How European countries prevent and communicate on Hantavirus infection, ECDC study


​Prompted by the increase of hantavirus activity in Europe observed in 2012, ECDC report reviewed the preventive measures and communication strategies in European countries.

​Prompted by the increase of hantavirus activity in Europe observed in 2012, ECDC report reviewed the preventive measures and communication strategies in European countries. 
Hantaviruses are almost exclusively transmitted through the inhalation of infectious aerosol from rodent excreta. The severity of the hantavirus infection varies from asymptomatic through mild to severe. The symptoms include acute fever accompanied by thrombocytopenia, headache, often very severe, and abdominal and back pains without clear respiratory tract symptoms. Most cases of Hantavirus infection in Europe are found in Finland, Sweden, Germany and Austria.
Human behaviour plays a crucial role as a risk factor in the transmission of hantavirus infections. Hence, prevention is based on communicating and adopting personal preventive measures, such as avoidance of virus-contaminated dust through cleaning with disinfectants, improved ventilation and wearing face masks. Certain outdoor activities such as woodcutting, forestry, farming, camping or using summer houses are risk factors.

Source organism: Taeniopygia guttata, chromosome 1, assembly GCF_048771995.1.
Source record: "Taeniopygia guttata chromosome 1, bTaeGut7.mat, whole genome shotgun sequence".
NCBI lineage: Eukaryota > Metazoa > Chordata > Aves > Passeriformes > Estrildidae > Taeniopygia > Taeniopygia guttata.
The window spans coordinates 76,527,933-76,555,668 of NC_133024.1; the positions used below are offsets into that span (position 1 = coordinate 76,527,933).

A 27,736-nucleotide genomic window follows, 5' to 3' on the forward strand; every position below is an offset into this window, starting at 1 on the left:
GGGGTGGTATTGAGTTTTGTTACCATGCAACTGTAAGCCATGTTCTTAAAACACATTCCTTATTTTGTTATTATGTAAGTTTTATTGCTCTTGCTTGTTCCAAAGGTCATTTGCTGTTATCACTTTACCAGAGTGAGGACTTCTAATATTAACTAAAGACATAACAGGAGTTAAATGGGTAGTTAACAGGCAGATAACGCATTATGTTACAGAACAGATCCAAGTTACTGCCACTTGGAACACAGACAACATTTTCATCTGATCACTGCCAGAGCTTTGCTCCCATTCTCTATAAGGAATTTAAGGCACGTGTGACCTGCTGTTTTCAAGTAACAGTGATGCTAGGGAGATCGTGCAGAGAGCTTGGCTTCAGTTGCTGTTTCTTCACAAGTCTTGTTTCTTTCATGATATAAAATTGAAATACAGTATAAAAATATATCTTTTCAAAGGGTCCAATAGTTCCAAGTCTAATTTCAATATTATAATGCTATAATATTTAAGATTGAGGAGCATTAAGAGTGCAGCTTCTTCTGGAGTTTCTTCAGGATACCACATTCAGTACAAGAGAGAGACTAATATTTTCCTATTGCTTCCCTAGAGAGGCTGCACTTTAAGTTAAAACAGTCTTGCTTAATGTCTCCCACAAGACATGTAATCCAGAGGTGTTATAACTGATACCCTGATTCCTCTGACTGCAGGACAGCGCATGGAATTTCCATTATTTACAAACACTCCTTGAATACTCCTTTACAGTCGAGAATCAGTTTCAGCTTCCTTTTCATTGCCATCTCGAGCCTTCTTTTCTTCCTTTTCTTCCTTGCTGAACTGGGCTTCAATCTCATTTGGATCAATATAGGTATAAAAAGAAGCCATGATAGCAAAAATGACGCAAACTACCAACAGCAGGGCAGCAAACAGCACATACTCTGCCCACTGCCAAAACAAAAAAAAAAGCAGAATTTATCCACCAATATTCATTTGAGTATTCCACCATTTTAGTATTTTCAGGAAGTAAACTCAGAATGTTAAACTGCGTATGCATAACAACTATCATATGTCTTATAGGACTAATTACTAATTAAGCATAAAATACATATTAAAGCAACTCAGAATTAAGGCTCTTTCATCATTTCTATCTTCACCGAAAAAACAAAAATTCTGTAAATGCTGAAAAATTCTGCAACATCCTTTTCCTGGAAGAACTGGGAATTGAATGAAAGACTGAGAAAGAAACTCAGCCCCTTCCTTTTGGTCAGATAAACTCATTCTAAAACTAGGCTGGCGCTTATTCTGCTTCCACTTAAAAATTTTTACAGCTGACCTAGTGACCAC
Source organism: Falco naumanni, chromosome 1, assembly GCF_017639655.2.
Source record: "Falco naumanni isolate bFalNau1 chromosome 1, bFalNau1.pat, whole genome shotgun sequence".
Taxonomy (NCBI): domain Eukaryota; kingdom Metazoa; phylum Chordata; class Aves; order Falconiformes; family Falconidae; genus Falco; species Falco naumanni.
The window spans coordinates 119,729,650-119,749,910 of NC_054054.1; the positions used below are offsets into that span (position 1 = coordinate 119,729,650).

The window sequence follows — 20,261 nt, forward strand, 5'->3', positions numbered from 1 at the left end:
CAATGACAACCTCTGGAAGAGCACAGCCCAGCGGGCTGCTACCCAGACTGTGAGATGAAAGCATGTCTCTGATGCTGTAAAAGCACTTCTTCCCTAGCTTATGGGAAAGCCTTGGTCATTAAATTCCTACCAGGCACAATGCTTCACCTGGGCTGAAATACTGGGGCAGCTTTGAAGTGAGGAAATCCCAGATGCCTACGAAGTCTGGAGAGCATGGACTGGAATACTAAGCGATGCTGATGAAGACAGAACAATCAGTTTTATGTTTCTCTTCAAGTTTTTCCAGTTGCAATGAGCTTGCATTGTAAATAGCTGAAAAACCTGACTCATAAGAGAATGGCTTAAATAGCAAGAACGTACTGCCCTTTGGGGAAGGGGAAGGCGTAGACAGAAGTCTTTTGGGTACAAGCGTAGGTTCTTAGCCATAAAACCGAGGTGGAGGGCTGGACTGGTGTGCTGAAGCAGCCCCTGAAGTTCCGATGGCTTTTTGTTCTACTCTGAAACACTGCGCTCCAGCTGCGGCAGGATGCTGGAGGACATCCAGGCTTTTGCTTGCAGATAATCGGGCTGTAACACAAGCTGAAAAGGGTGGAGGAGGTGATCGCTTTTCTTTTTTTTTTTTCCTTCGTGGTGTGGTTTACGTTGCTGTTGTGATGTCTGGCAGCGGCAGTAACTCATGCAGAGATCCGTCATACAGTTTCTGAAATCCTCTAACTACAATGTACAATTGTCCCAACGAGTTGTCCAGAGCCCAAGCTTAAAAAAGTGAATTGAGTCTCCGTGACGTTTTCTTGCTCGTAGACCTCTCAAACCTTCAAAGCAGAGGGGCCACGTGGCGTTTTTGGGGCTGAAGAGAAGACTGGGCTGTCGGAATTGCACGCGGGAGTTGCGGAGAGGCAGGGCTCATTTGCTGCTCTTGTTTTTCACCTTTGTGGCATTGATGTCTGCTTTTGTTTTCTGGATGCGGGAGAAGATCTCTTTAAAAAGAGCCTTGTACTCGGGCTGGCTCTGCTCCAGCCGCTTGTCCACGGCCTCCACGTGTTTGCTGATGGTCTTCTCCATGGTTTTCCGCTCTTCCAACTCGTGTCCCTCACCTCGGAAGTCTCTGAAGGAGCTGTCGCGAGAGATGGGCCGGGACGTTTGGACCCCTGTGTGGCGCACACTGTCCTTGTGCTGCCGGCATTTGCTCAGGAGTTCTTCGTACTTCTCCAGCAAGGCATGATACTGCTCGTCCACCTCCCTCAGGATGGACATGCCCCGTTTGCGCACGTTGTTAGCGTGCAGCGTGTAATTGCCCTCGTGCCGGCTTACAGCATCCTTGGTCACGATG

The report gives an overview of the current situation of prevention and communication on Hantavirus in the European countries, following a literature review and a survey among 29 European countries:

  • 28 countries have a surveillance system for hantavirus infection, with a number of different case definitions, while no common EU case definition exists.
  • Preventive measures for hantavirus are provided by twenty-six countries at national level.
  • National public health institutes, supported by the regional services in most of the countries communicate preventive measures to the general population during outbreaks, only nine countries -on a regular basis.
  • The most frequent communication tools are mass media (TV, radio, newspapers), institutional websites (health and occupational health), presentations and workshops for health professionals, and articles in specialised journals (hunters, pest controllers, etc.).
  • Two countries have assessed hantavirus preventive measures, communication strategies or the level of awareness/knowledge in the general population on hantavirus.

It also provides suggestions to improve the communication and prevention of hantavirus:

  • A common case definition at the European level
  • Sharing information on prevention and communication among the countries,
  • Assessing the impact of prevention to support evidence-based preventive measures
  • A better understanding of the risk factors, risk groups, and the effectiveness of preventive measures through multidisciplinary collaboration among experts
  • Assessing  the impact of communication strategies on the relevant target groups with regard to disease awareness, knowledge, and preventive measures needs to be assessed to improve communication. 

Read the report: Prevention measures and communication strategies for hantavirus infection in Europe